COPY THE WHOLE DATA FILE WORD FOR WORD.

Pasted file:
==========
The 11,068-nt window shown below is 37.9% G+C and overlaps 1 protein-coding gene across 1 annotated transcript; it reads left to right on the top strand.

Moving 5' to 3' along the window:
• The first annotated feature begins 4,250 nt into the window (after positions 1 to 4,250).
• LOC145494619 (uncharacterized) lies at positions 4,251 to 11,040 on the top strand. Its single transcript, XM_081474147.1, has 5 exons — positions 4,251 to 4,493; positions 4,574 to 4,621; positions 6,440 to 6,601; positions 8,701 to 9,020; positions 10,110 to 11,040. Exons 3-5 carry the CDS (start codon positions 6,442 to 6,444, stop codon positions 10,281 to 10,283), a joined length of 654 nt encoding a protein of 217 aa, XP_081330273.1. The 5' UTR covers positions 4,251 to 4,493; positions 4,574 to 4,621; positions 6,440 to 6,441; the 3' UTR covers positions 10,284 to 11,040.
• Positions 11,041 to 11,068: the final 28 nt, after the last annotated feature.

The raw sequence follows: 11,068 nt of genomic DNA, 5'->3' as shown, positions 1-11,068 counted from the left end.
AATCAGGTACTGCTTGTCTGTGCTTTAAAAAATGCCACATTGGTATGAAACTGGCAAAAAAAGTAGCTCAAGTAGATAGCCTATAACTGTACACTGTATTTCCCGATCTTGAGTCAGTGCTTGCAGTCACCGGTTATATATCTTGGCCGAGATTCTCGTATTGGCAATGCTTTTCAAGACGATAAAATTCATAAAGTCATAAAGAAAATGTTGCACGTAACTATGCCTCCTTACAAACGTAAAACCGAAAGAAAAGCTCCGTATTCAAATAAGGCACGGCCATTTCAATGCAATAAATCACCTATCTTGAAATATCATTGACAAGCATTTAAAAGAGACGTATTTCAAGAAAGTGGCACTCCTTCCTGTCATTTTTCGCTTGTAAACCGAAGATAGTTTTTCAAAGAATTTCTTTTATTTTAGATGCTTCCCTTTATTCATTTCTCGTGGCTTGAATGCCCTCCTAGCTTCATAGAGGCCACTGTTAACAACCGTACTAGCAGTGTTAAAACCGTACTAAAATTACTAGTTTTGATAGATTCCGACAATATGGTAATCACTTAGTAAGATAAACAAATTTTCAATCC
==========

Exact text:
The 11,068-nt window shown below is 37.9% G+C and overlaps 1 protein-coding gene across 1 annotated transcript; it reads left to right on the top strand.

Moving 5' to 3' along the window:
• The first annotated feature begins 4,250 nt into the window (after positions 1 to 4,250).
• LOC145494619 (uncharacterized) lies at positions 4,251 to 11,040 on the top strand. Its single transcript, XM_081474147.1, has 5 exons — positions 4,251 to 4,493; positions 4,574 to 4,621; positions 6,440 to 6,601; positions 8,701 to 9,020; positions 10,110 to 11,040. Exons 3-5 carry the CDS (start codon positions 6,442 to 6,444, stop codon positions 10,281 to 10,283), a joined length of 654 nt encoding a protein of 217 aa, XP_081330273.1. The 5' UTR covers positions 4,251 to 4,493; positions 4,574 to 4,621; positions 6,440 to 6,441; the 3' UTR covers positions 10,284 to 11,040.
• Positions 11,041 to 11,068: the final 28 nt, after the last annotated feature.

The raw sequence follows: 11,068 nt of genomic DNA, 5'->3' as shown, positions 1-11,068 counted from the left end.
AATCAGGTACTGCTTGTCTGTGCTTTAAAAAATGCCACATTGGTATGAAACTGGCAAAAAAAGTAGCTCAAGTAGATAGCCTATAACTGTACACTGTATTTCCCGATCTTGAGTCAGTGCTTGCAGTCACCGGTTATATATCTTGGCCGAGATTCTCGTATTGGCAATGCTTTTCAAGACGATAAAATTCATAAAGTCATAAAGAAAATGTTGCACGTAACTATGCCTCCTTACAAACGTAAAACCGAAAGAAAAGCTCCGTATTCAAATAAGGCACGGCCATTTCAATGCAATAAATCACCTATCTTGAAATATCATTGACAAGCATTTAAAAGAGACGTATTTCAAGAAAGTGGCACTCCTTCCTGTCATTTTTCGCTTGTAAACCGAAGATAGTTTTTCAAAGAATTTCTTTTATTTTAGATGCTTCCCTTTATTCATTTCTCGTGGCTTGAATGCCCTCCTAGCTTCATAGAGGCCACTGTTAACAACCGTACTAGCAGTGTTAAAACCGTACTAAAATTACTAGTTTTGATAGATTCCGACAATATGGTAATCACTTAGTAAGATAAACAAATTTTCAATCC